Another approach in nanomedicine utilizes computer-based methods and critical experiments to establish a variety of software tools to tackle nanometer-scale aspects of material behavior . The main advantage of this computational nanotechnology approach is to increase the confidence that new nanometer-scale materials will possess the desired properties. In addition, it helps avoid using the highly ineffective and costly method of trial and error. Soft computing techniques such as swarm intelligence, cellular automata, and evolutionary algorithms can be applied to system design for nanometerscale materials and devices . Furthermore, the simulation methods that are used to establish the mathematical modeling include molecular statics, molecular dynamics, coarse graining, micromechanics, and finite elements . Organic and inorganic nanometer-scale materials provide innovative strategies for designing next generation drug delivery devices and medical diagnostic devices. For example, quantum dots can be used as markers for diagnosis and monitoring tasks . Another example is that nanometer-scale materials such as dendrimers and nanospheres can be used as drug carriers [11,12]. First, future work is needed to further employ novel algorithmic techniques and software tools in order to enable the development of high performance nanometer-scale materials and devices. These devices contain complex heterogeneous structures, with physical and chemical phenomena spanning length scales from nanoscale, to micron scale, to mesoscale, and macroscale. Furthermore, we can develop diagnostic tools as well as nano-enabled delivery systems to address the needs of personalized medicine for treatment and therapeutic interventions. In future work, novel mathematical models and computational tools will be constructed for studying the biological mechanisms, the cellular and intracellular trafficking behavior, and the dynamics of nanometer-scale materials to be used for the delivery of therapeutic and imaging agents.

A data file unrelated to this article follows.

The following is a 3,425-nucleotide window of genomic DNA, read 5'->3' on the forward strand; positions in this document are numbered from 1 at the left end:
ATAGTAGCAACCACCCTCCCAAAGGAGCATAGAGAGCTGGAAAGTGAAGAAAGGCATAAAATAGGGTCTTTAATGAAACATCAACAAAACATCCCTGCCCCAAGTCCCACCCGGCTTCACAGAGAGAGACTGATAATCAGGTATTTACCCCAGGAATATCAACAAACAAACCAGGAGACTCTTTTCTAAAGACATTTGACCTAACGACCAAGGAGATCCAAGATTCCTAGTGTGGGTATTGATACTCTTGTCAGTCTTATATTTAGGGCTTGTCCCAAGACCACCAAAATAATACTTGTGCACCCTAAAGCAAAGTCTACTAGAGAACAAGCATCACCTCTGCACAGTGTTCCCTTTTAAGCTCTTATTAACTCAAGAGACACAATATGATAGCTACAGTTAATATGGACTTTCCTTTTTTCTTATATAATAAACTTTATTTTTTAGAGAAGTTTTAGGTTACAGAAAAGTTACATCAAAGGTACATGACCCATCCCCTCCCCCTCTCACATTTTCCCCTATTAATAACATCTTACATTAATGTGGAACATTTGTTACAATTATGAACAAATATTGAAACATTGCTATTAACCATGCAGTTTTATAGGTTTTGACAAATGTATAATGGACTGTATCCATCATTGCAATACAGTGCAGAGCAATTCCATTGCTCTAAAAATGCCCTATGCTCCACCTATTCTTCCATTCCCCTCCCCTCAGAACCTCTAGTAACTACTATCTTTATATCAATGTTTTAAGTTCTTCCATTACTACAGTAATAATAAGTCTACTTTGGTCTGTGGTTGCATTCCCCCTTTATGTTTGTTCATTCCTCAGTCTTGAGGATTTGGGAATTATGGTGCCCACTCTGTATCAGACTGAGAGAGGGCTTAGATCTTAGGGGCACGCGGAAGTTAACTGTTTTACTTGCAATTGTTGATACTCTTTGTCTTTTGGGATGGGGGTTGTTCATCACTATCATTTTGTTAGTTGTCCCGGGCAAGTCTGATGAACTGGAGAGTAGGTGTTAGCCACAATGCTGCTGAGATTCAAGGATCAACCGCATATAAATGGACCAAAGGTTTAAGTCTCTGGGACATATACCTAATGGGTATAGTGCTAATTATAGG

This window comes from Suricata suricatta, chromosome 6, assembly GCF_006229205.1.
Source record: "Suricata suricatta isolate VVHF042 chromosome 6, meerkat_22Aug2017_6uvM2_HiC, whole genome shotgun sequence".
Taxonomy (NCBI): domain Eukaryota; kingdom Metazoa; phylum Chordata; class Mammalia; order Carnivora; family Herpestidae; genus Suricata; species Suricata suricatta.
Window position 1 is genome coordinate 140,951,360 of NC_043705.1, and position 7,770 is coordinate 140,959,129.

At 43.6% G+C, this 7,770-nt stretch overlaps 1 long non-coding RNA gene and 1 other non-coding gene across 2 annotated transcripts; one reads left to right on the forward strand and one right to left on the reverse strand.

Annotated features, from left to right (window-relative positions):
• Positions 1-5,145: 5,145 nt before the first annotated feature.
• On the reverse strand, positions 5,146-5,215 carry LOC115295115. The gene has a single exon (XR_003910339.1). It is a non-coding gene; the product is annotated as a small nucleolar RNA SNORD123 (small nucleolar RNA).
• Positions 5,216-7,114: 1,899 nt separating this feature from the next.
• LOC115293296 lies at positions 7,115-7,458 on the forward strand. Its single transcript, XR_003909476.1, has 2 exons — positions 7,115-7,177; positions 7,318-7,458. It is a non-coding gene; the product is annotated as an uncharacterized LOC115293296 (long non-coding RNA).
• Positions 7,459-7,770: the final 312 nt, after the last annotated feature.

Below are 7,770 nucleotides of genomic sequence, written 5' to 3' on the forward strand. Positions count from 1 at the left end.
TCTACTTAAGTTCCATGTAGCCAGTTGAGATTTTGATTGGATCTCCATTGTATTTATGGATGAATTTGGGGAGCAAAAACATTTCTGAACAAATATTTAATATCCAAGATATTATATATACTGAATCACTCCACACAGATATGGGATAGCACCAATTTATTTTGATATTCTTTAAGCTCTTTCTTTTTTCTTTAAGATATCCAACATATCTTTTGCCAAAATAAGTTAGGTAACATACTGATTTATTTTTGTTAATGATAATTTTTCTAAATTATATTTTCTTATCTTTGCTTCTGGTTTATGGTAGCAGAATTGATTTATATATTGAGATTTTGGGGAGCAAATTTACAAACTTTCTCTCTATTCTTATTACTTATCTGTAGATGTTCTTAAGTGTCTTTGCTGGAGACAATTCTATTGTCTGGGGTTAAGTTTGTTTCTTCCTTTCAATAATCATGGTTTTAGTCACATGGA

At the present time, practical computational tools and software in novel drug therapies and diagnostics for personalized medicine and nanomedicine are not yet available [2-4]. In addition, it is critical to develop feasible solutions and tools to compensate for the big data problems and computational challenges exacerbated in dataintensive health sciences owing to the combinatorial explosion of ever larger data sets [2-4]. The latest advances in data-intensive health sciences will certainly trigger more new software tools and more novel clinical applications in the fields of public health, nanomedicine, and personalized medicine in light of nanoscience, molecular engineering, and genome science. Addressing and anticipating these emerging issues in personalized medicine and nanomedicine is of great relevance not only for a particular region such as the Asia-Pacific but also for global health.